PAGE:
Two Miami men were charged Thursday with the sensational theft of $80 million in pharmaceuticals from an Eli Lilly Co. warehouse in Enfield two years ago, federal authorities said Thursday.
Amaury Villa, 37, and his brother, Amed Villa, 46, Cuban citizens living in Miami, are described by authorities as members of a sophisticated group of warehouse burglars and truck-hijackers responsible for thefts of large quantities of pharmaceutical drugs and other goods along the East Coast and in the Midwest. Federal authorities said they smashed the ring following a three-year, undercover FBI investigation.
Prior to the Enfield theft, the Villa brothers and others not identified by authorities traveled repeatedly from Miami to the Hartford area, apparently to spy on the 70,000-square-foot warehouse on Freshwater Boulevard. A Lilly security camera recorded one of the thieves peering through the front door of the warehouse three months before the theft.
On the night of March 13, 2010, and into the early hours of March 14, they are accused of cutting a hole in the warehouse roof and descending into the interior on ropes. Inside, they disabled parts of the security system and, over five hours, used a warehouse forklift to load 49 pallets stacked with boxes of pharmaceuticals into a trailer truck, federal authorities said.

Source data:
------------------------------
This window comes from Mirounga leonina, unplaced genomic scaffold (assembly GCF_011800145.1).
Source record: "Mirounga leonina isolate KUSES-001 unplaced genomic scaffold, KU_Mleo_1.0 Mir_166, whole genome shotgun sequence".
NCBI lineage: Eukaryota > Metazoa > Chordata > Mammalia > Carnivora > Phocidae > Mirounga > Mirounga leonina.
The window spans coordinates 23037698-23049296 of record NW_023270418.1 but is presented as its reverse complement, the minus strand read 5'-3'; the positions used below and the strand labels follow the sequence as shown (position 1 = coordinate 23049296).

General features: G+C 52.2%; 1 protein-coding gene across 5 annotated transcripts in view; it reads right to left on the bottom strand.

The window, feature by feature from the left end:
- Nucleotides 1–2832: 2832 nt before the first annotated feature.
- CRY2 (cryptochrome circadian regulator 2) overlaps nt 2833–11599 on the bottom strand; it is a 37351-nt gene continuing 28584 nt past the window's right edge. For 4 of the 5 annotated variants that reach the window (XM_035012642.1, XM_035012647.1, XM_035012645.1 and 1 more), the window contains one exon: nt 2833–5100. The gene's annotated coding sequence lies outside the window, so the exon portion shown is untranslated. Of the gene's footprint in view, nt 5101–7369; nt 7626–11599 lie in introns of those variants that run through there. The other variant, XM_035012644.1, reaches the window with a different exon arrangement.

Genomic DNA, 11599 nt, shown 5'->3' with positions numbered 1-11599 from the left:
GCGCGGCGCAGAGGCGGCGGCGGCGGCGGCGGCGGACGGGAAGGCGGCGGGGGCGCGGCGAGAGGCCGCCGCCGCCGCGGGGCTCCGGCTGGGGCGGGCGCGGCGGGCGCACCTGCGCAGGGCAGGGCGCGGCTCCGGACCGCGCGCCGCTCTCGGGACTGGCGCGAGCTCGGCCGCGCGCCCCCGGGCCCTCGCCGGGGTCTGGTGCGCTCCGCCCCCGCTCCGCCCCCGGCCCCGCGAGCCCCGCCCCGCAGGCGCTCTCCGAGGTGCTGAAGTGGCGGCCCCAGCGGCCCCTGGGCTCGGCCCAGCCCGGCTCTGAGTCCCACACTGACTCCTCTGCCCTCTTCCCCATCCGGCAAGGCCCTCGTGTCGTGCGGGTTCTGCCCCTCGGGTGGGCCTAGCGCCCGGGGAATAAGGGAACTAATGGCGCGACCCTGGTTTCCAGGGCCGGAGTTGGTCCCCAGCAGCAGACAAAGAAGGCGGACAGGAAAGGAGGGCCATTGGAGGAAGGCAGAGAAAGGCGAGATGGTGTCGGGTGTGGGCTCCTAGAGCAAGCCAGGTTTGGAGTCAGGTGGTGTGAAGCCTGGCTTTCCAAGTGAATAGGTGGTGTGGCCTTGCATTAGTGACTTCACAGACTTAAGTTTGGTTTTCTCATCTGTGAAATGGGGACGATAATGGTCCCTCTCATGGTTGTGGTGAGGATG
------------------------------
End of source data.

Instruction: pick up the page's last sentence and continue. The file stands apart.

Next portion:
The thieves leased the truck specifically for the Enfield heist, authorities said, and used the warehouse loading dock to fill it with cases of Gemzar, a chemotherapy drug for lung cancer patients; the antipsychotic Zyprexa; and Cymbalta and Prozac, used to treat depression and anxiety.
"As far as we know, this brazen crime was the biggest theft in the history of Connecticut and the largest theft of pharmaceuticals in the United States," Connecticut U.S. Attorney David B. Fein said Thursday.
The Villa brothers are charged with theft and conspiracy in a federal indictment focused exclusively on the planning and execution of the Enfield warehouse heist. Amaury Villa and 10 others are charged in a separate Florida indictment that accuses them of selling and conspiring to sell stolen pharmaceuticals.
In yet another related case, federal authorities in Illinois said Thursday that they had charged Amed Villa with the theft in January of more than 3,500 cases of cigarettes, valued at more than $8 million, from a warehouse in Peoria.
And authorities in New Jersey have charged a dozen people associated with the same ring with conspiracy to steal and sell millions more in prescription andover-the-counter drugs.
Fein said that "virtually all" of the drugs stolen in Enfield were recovered in a warehouse in South Florida, but he would not elaborate specifically on the sale or attempted sale of pharmaceuticals stolen by the Villa brothers or others accused with them in Florida.
"The cargo theft of pharmaceuticals is on the rise, imposing a terrible cost on the industry and a danger to the public," Fein said.
Industry experts have said that the numbers of thefts such as the Lilly job in Enfield have grown sharply as sophisticated criminals try to feed growing black market demand for high-priced prescription medications, including anti-depressants, blood thinners and insulin.